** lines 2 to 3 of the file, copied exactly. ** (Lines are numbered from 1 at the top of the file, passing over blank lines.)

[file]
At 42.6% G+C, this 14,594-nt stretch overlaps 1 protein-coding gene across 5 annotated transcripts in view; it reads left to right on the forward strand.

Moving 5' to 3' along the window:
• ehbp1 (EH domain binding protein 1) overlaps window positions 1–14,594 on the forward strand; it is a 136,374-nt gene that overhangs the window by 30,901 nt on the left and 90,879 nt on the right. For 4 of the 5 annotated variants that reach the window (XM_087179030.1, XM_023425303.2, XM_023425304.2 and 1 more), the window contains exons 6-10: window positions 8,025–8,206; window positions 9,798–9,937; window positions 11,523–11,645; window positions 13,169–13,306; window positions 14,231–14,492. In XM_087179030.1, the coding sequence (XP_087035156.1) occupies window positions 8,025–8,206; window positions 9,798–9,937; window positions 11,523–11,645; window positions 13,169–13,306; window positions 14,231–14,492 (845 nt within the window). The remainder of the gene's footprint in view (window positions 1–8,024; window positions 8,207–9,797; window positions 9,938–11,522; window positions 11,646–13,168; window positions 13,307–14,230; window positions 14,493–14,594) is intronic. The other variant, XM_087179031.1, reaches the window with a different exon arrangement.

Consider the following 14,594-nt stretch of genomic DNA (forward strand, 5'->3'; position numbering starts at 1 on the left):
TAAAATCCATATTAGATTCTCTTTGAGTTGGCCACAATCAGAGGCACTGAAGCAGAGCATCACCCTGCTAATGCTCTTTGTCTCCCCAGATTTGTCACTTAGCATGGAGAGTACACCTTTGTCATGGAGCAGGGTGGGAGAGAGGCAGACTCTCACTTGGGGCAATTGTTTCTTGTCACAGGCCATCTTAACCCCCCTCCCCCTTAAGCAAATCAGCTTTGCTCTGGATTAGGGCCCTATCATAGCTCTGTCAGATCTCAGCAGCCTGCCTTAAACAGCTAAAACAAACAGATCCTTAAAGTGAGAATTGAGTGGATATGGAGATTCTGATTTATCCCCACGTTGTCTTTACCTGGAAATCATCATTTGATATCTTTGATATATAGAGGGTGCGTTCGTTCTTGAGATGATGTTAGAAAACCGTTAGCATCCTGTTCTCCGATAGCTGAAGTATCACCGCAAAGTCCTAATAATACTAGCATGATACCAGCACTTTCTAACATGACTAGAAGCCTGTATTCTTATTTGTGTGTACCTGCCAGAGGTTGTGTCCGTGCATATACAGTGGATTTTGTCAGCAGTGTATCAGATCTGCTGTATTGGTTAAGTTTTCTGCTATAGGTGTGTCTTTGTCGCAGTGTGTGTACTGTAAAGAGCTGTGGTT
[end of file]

Moving 5' to 3' along the window:
• ehbp1 (EH domain binding protein 1) overlaps window positions 1–14,594 on the forward strand; it is a 136,374-nt gene that overhangs the window by 30,901 nt on the left and 90,879 nt on the right. For 4 of the 5 annotated variants that reach the window (XM_087179030.1, XM_023425303.2, XM_023425304.2 and 1 more), the window contains exons 6-10: window positions 8,025–8,206; window positions 9,798–9,937; window positions 11,523–11,645; window positions 13,169–13,306; window positions 14,231–14,492. In XM_087179030.1, the coding sequence (XP_087035156.1) occupies window positions 8,025–8,206; window positions 9,798–9,937; window positions 11,523–11,645; window positions 13,169–13,306; window positions 14,231–14,492 (845 nt within the window). The remainder of the gene's footprint in view (window positions 1–8,024; window positions 8,207–9,797; window positions 9,938–11,522; window positions 11,646–13,168; window positions 13,307–14,230; window positions 14,493–14,594) is intronic. The other variant, XM_087179031.1, reaches the window with a different exon arrangement.